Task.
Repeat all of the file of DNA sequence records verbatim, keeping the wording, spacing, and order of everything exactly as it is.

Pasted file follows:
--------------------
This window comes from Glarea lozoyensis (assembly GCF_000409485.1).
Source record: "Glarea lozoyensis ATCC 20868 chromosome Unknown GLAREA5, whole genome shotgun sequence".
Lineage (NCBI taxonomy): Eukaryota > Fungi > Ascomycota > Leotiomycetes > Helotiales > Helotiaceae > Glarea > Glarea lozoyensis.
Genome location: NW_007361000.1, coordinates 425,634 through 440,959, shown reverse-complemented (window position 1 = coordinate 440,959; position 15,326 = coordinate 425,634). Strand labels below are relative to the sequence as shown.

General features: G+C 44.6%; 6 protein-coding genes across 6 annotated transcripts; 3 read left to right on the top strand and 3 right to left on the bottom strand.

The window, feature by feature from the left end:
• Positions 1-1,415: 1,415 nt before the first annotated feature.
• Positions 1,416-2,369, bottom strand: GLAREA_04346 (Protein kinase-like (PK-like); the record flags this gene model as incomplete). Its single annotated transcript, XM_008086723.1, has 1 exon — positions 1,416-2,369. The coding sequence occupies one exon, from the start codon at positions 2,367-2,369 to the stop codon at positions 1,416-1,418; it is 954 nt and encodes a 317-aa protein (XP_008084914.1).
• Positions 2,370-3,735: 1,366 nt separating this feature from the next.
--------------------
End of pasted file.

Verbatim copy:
This window comes from Glarea lozoyensis (assembly GCF_000409485.1).
Source record: "Glarea lozoyensis ATCC 20868 chromosome Unknown GLAREA5, whole genome shotgun sequence".
Lineage (NCBI taxonomy): Eukaryota > Fungi > Ascomycota > Leotiomycetes > Helotiales > Helotiaceae > Glarea > Glarea lozoyensis.
Genome location: NW_007361000.1, coordinates 425,634 through 440,959, shown reverse-complemented (window position 1 = coordinate 440,959; position 15,326 = coordinate 425,634). Strand labels below are relative to the sequence as shown.

General features: G+C 44.6%; 6 protein-coding genes across 6 annotated transcripts; 3 read left to right on the top strand and 3 right to left on the bottom strand.

The window, feature by feature from the left end:
• Positions 1-1,415: 1,415 nt before the first annotated feature.
• Positions 1,416-2,369, bottom strand: GLAREA_04346 (Protein kinase-like (PK-like); the record flags this gene model as incomplete). Its single annotated transcript, XM_008086723.1, has 1 exon — positions 1,416-2,369. The coding sequence occupies one exon, from the start codon at positions 2,367-2,369 to the stop codon at positions 1,416-1,418; it is 954 nt and encodes a 317-aa protein (XP_008084914.1).
• Positions 2,370-3,735: 1,366 nt separating this feature from the next.